Sunday, March 15, 2009

On Food - Sunday Gospel Reading for the Third Week of Lent

The Gospel reading for today is one that I have grown to love this Lent. It is one of the passages that I had been praying over through lectio divina. It is the one about the Samaritan woman at the well. That story is so rich--it touches on inter-religious dialogue, sin and conversion, material vs. spiritual focus in daily life, the source of salvation, authentic worship, gender relations, and evangelization, just to mention a few.

However, I want to focus on food.

"Rabbi, eat something." But he told them: "I have food to eat of which you do not know." At this the disciples said to one another, "You do not suppose anyone has brought him something to eat?" [The disciples had previously gone to the nearest town to get food.] Jesus explained to them: "Doing the will of him who sent me and bringing his work to completion is my food." (John 4:31-34)

I have used Jesus' reply to help me when fasting becomes difficult. I often joke that my day is "connecting the dots" between meals (I am half Italian, after all). Whether we are fasting or simply focusing too much on our worldly cares that day, it is good for us to remember what Jesus tells us in the Gospel of Matthew:

"Therefore I tell you, do not be anxious about your life, what you shall eat or what you shall drink, nor about your body, what you shall put on. Is not life more than food, and the body more than clothing?" (Matthew 6:25)

"Therefore do not be anxious, saying 'What shall we eat? or "What shall we drink?' or 'What shall we wear?' For the Gentiles seek all these things; and your heavenly Father knows that you need them all. But seek first his kingdom and his righteousness, and all these things shall be yours as well." (Matthew 6:31-33)

The disciples, like us, are focused on the material. They had a job to do--get food. Jesus says he has food they do not know about, so they stay at the material level and think someone gave Jesus food before they returned with the food (which probably made them feel irritated, thinking, "Well, why did we trudge all the way to town to get food then!"). This is very much what the Samaritan woman did in her conversation with Jesus, until at the end of their encounter she leaves the water bucket and forgets the material entirely, having been transformed by her encounter with Jesus.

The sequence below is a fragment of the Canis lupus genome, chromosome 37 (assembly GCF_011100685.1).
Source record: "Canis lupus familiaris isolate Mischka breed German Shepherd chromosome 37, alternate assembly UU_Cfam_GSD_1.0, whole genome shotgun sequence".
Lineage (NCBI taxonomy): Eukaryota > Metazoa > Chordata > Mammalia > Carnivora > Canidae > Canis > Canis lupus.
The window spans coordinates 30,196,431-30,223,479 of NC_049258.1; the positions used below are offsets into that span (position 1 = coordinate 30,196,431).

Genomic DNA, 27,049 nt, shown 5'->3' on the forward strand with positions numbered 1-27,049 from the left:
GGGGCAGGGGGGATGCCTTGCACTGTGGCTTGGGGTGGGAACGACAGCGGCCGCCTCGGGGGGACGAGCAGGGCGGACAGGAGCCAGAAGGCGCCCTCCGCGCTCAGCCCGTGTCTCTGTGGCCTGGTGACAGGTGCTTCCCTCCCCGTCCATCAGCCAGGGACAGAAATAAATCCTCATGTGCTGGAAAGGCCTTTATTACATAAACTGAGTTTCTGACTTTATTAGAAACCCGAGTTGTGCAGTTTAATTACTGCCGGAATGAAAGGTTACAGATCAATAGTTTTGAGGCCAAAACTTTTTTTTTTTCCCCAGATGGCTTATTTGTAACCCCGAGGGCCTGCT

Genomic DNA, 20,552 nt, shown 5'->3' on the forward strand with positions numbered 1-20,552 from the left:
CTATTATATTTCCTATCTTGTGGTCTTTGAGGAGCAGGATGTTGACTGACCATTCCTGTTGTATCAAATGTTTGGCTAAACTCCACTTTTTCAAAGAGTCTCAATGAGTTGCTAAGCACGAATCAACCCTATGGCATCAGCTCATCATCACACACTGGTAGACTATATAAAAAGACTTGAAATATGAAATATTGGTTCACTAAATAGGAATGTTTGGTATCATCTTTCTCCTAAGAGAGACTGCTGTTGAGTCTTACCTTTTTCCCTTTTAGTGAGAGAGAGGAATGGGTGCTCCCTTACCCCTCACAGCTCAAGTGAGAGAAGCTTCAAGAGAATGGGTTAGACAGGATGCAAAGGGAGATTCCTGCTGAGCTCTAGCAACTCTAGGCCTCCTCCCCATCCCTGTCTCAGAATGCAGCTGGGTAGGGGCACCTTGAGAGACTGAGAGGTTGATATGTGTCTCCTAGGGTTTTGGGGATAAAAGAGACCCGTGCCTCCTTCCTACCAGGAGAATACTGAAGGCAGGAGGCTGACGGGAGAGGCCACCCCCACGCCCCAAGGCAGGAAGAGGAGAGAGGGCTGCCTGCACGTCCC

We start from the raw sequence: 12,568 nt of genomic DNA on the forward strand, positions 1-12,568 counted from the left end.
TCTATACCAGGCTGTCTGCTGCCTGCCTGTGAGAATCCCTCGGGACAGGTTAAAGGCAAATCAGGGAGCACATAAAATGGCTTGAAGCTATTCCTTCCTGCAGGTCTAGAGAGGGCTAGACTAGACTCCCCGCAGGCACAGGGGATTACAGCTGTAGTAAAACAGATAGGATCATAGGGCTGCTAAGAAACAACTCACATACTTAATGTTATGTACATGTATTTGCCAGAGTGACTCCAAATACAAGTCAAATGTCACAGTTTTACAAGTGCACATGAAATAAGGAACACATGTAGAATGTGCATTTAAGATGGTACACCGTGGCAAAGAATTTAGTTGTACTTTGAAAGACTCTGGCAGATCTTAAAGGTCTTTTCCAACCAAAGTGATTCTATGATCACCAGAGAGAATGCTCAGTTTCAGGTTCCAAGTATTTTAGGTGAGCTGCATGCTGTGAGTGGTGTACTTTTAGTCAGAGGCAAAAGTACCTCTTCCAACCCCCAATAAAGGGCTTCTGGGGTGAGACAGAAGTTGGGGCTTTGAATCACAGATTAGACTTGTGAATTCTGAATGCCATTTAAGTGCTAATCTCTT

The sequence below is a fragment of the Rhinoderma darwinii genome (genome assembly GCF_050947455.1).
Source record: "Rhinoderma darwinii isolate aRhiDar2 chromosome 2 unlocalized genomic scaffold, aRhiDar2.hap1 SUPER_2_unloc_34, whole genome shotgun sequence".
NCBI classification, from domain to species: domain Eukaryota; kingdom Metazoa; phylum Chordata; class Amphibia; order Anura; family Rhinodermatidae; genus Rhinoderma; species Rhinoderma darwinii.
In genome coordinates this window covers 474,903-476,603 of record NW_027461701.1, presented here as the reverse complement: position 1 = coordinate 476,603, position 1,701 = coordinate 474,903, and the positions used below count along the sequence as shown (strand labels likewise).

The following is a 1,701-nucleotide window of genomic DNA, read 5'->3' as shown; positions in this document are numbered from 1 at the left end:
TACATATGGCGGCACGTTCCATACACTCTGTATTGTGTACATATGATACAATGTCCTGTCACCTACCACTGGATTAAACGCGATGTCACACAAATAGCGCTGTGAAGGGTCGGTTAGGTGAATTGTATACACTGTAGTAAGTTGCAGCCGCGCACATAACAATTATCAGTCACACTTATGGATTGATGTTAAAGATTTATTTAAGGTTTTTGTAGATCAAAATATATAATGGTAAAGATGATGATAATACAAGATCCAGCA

But eventually Jesus gets his message through our rather thick heads: we should derive our spiritual nourishment from helping to bring about the kingdom of God. If we do God's will and and strive to bring his work to completion, we will help further the kingdom of God on earth, and that will be our food. But we need to remember that this meal comes with a drink, and that drink is in a cup that we do not want but nevertheless need to accept:

Then the mother of the sons of Zebedee came up to him, with her sons, and kneeling before him she asked him for something. And he said to her, "What do you want?" She said to him, "Command that these two sons of mine may sit, one at your right hand and one at your left, in your kingdom." But Jesus answered, "You do not know what you are asking. Are you able to drink the cup that I am to drink?" They said to him, "We are able." He said to them, "You will drink my cup...." (Matthew 20:20-23)

Then in the Garden of Gethsemane, after Jesus leaves Peter and the same sons of Zebedee (James and John), he prays to the Father:

"My Father, if it be possible, let this cup pass from me; nevertheless, not as I will, but as thou wilt." (Matthew 26:39)

Sobering thoughts for this Lent. But we know that faithfulness leads through death to resurrection. And we have food and drink available to us each day to remind us of our hope: the Body and Blood of Christ in the Eucharist.

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